• Barred sand bass text from the above page:Barred Sand Bass Spawning Movements andHabitat CharacterizationBackgroundBarred sand bass, Paralabrax nebulifer, continues to be one of the most sought-after sport fish in southernCalifornia. Since the 1960s, this species has ranked among the top ten sport fish caught by commercialpassenger fishing vessels (CPFVs), or "party boats," in southern California, with annual catches averagingnearly one million fish over the last 20 years. For decades, CPFVs and private recreational boaters havetargeted well-known spawning aggregation sites throughout southern California, including the Ventura Flats,Santa Monica Bay, Huntington Beach Flats, San Onofre, and San Diego. Approximately 71 percent of theannual barred sand bass catch is harvested by the CPFV fleet from June through August, during peakspawning season.From 1961 to 2008, barred sand bass catches increased to a high in 2000 and have dramatically declinedsince. These dramatic catch declines in recent years have caused concern among fisheries biologists andfishermen alike. A recent fishery analysis on the basses (including barred sand bass) was conducted in2010-11 and it appears that bass populations in the last decade have been negatively affected by cooloceanographic conditions and fishing. Answering questions regarding barred sand bass spawning behavior,movements and spawning habitat requirements will be important for the management of this resource. Fishery analysis on the basses in southern California (LINK here to MRC basses pdf)"Hotspot" AnalysisBarred sand bass catch location data was compiled by California Recreational Fisheries Survey (CRFS)samplers for private/rental boats from 2004-2008 in the southern California region. CRFS samplers interviewanglers at public launch facilities, asking questions about their fishing activities, examining their catch todetermine the number and species of fish kept or discarded, weighing and measuring the catch, and collectingfishing location and depth information. The catch location data were mapped and analyzed using a Geographic Page 3 of 14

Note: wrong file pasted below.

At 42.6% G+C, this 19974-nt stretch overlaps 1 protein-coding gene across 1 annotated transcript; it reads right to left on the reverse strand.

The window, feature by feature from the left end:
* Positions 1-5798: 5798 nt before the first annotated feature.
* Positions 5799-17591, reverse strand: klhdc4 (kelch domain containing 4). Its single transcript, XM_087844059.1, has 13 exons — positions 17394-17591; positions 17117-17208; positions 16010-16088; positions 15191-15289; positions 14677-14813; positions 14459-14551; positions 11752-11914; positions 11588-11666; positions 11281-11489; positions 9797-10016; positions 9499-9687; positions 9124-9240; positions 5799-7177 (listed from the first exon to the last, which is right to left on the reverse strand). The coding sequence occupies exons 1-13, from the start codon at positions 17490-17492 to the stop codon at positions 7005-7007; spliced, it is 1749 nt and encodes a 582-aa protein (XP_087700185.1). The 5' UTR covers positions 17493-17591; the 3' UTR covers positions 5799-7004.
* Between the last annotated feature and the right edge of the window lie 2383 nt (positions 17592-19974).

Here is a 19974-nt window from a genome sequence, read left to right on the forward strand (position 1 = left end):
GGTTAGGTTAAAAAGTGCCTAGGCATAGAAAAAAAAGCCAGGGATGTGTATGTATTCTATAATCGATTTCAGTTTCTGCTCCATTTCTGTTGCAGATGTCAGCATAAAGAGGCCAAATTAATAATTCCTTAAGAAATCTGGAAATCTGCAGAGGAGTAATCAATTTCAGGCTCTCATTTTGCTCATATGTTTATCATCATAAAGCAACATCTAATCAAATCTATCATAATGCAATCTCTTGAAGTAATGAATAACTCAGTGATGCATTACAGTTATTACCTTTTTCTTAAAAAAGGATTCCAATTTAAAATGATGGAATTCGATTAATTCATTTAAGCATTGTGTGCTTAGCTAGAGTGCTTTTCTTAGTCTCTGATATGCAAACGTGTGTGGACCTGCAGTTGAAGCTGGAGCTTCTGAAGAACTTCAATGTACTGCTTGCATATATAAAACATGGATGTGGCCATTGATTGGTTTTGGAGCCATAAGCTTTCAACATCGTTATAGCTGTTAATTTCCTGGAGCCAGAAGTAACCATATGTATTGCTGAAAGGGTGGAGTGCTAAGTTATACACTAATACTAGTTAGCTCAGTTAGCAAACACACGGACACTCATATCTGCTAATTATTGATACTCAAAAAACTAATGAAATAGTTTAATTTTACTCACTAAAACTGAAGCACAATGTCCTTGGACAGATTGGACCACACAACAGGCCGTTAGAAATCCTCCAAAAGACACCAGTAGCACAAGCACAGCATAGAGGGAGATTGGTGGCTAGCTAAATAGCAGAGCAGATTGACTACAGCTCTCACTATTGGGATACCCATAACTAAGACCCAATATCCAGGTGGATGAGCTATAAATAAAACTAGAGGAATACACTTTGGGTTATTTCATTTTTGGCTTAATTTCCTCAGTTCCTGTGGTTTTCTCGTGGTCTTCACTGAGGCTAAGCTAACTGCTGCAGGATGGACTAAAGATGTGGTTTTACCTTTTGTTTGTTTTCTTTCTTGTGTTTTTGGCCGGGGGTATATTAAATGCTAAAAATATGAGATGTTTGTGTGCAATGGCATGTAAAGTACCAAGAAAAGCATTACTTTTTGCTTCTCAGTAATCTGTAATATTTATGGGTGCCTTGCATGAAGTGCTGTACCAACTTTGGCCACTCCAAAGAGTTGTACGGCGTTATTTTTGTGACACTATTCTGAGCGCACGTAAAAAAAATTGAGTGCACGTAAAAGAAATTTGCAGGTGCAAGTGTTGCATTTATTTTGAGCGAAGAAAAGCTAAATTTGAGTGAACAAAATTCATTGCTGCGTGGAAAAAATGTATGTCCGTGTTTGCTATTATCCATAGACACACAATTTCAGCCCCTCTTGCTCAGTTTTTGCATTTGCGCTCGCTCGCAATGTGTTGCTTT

• Information System (GIS) and major "hotspot" catch locations (potential spawning grounds) were identified.This analysis provides valuable information about where and when barred sand bass spawning aggregationsmay occur in southern California. In addition, areas fished around Huntington Beach were examined on a finerscale to examine any seasonal patterns of catch.Spawning MovementsIn the 1960s and 1990s, biologists with the DFG tagged a total of 9,000 barred sand bass in southernCalifornia. The recapture information from these two time periods enabled us to document large-scalespawning-related movements of barred sand bass for the first time. Using this dataset we have attempted todiscover 1) how long individual barred sand bass remain at spawning grounds during spawning season, 2) howfar fish migrate to spawn, and 3) whether fish show fidelity to certain spawning locations.In addition to large-scale spawning movements, we were also interested in the short-term, fine-scale spawningmovements of barred sand bass. To address this, project staff worked with California State University, LongBeach professor Dr. Chris Lowe and his master’s student, Megan McKinzie. Project staff assisted with fieldresearch that uses state-of-the-art technology to actively track adult barred sand bass at Huntington Flatsduring the spawning season. Fish were surgically fitted with acoustic transmitters and then followed by boatusing an underwater hydrophone. Several transmitters contained a depth sensor which emitted a signal thatallowed the researcher to determine both the horizontal and vertical movements of the fish every two seconds.The results from this research allowed us to characterize fine-scale horizontal and vertical movement patternsof tagged barred sand bass during the spawning and non-spawning seasons and to quantify activity space size(area and volume), habitat use and preference, and diel patterns of activity. Movement patterns believed to beindicative of spawning and/or courtship were determined through the comparison of spawning and non-spawning season individuals.(1) With the fish immersed in a saltwater anesthetic bath, the transmitter is inserted through a small incision inthe lower abdominal cavity.(2) Two to three sutures are used to close the incision.(3) Prior to release, the fish is measured and fitted with an external dart tag for easy identification uponrecapture.DFG photos by E. JarvisSpawning HabitatFor some other aggregate spawners, the timing and location of spawning aggregations are related to watertemperature, lunar activity, and currents. However, depth and bottom habitat type are the only characteristicsdocumented in historical descriptions of barred sand bass spawning aggregation sites. To understand whetherbarred sand bass spawning aggregation sites were unique, Fisheries Independent Assessment Project staffconducted field surveys in 2008 to describe the typical oceanographic (e.g., water temperature), seafloor Page 4 of 14